“First, I try to suffocate Aiko Koo by pinching her nostrils, but she struggles violently. I think I’ve managed to do it when she regains consciousness and realizes what’s going on. She panics. Finally, I strangle her with her neck warmer. After the murder, I’m exhausted, I’m hot and very thirsty. I stop at a bar to drink a few beers, while the body is still in the trunk of my car. I almost got caught by neighbors when I carried the corpse to my apartment. Dismembering the body required a meticulous job with a knife and an ax. It took me about four hours of work. Slicing limbs, getting rid of the blood, completely washing the bathtub and the bathroom.”
“I kill her on a Thursday night. The next morning, I call in sick at work. I dismember her body. On Friday night, I get rid of the corpse, keeping the head and hands, which are easily identifiable. Saturday morning, I leave home taking them with me. I’m looking for a safe place to bury them. It’s not easy to get rid of these things.” (This statement is crucial. Kemper doesn’t even realize what he just said. “It’s not easy to get rid of these things.” He talks about human beings by depersonalizing them. For him, and for the vast majority of serial killers, the victim is only an object. He has no remorse. Killing, maiming, cutting up a woman is a “normal” thing for Kemper.) Many times, I came close to getting caught burying bodies, and if a corpse is discovered, the witnesses can remember a car parked nearby. Saturday morning, I visit my psychiatrist in Fresno, and in the afternoon, I see the other one. Saturday night, I’m with my fiancee and her family in Turlock, and Sunday night I return home.”
After leaving the bar where he quenched his thirst, Kemper visited his mother at her home in Aptos to test himself and to enjoy the feeling of power he felt: “I talked to her for half an hour of things and stuff, just to pass the time, and to tell her what I had done in San Francisco. I wanted to see if she suspected anything by my facial expressions, involuntary gestures or words that would have escaped me. She suspected nothing and didn’t ask me any questions.” When he left, Kemper looked for the third time at Aiko Koo’s body in the trunk of the Ford Galaxy. “It was around 9:30 pm and I knew she was dead. I just wanted to touch her body to see which parts were still warm, and also just out of curiosity.”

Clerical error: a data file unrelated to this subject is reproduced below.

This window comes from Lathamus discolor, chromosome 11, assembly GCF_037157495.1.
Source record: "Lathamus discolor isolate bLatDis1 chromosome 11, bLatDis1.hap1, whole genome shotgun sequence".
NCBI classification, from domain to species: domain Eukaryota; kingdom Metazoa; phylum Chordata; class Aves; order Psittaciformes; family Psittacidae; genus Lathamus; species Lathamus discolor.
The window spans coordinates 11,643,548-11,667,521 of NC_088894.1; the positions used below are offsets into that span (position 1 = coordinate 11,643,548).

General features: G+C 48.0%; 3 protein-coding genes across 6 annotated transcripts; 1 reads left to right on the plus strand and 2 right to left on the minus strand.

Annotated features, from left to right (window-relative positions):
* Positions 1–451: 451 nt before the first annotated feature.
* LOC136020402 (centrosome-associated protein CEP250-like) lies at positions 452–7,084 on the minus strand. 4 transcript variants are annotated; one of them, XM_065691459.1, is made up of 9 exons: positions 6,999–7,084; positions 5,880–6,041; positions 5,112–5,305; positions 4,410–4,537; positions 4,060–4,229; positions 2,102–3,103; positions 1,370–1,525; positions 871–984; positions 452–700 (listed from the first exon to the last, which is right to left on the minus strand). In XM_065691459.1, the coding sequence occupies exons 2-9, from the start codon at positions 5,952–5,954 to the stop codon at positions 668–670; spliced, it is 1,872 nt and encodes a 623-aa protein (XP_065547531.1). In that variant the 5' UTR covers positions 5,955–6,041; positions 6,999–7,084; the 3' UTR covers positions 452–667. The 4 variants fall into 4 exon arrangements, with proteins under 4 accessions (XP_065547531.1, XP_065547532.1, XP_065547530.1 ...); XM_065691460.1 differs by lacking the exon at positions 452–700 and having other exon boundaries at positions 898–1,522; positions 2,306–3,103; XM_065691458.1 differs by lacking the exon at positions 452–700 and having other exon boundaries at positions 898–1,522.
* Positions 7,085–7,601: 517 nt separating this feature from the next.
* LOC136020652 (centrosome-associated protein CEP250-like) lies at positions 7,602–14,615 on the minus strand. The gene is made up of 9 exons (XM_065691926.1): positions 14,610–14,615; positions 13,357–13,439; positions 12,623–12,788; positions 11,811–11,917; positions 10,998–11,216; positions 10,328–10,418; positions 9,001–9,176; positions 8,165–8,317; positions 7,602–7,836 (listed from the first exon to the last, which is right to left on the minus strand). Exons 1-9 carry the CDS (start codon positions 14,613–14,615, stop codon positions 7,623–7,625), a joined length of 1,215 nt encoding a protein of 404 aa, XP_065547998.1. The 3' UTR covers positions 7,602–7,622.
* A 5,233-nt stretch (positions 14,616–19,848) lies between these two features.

It is 11 pm when he arrives at his apartment in Alameda. He drops Aiko’s body on his bed and searches her bag to get an idea of the life to which he has just put an end. He is disturbed by the fact that Aiko Koo doesn’t belong to this caste of “rich and haughty” California girls, which he claims to be attacking. To make sure of this, some time later, he drives past her modest family home. His disappointment is mitigated when he learns with surprise that Aiko Koo belongs to a family that has ancestry in the nobility. A little later in the night, he dissects her corpse. As Kemper says in his statements, he later goes to two Fresno psychiatrists to try to have his criminal record cleared, if he succeeds in passing the tests. Along the way, he throws pieces of Aiko Koo’s corpse into the mountains of Santa Cruz and, a little further away, her hands disappear into the wild. But he keeps her head in the trunk of his car. It’s still there when he shows up to his appointments with the two psychiatrists. The very idea excites him a lot, to the point that he opens the trunk to look at her head just before his appointments.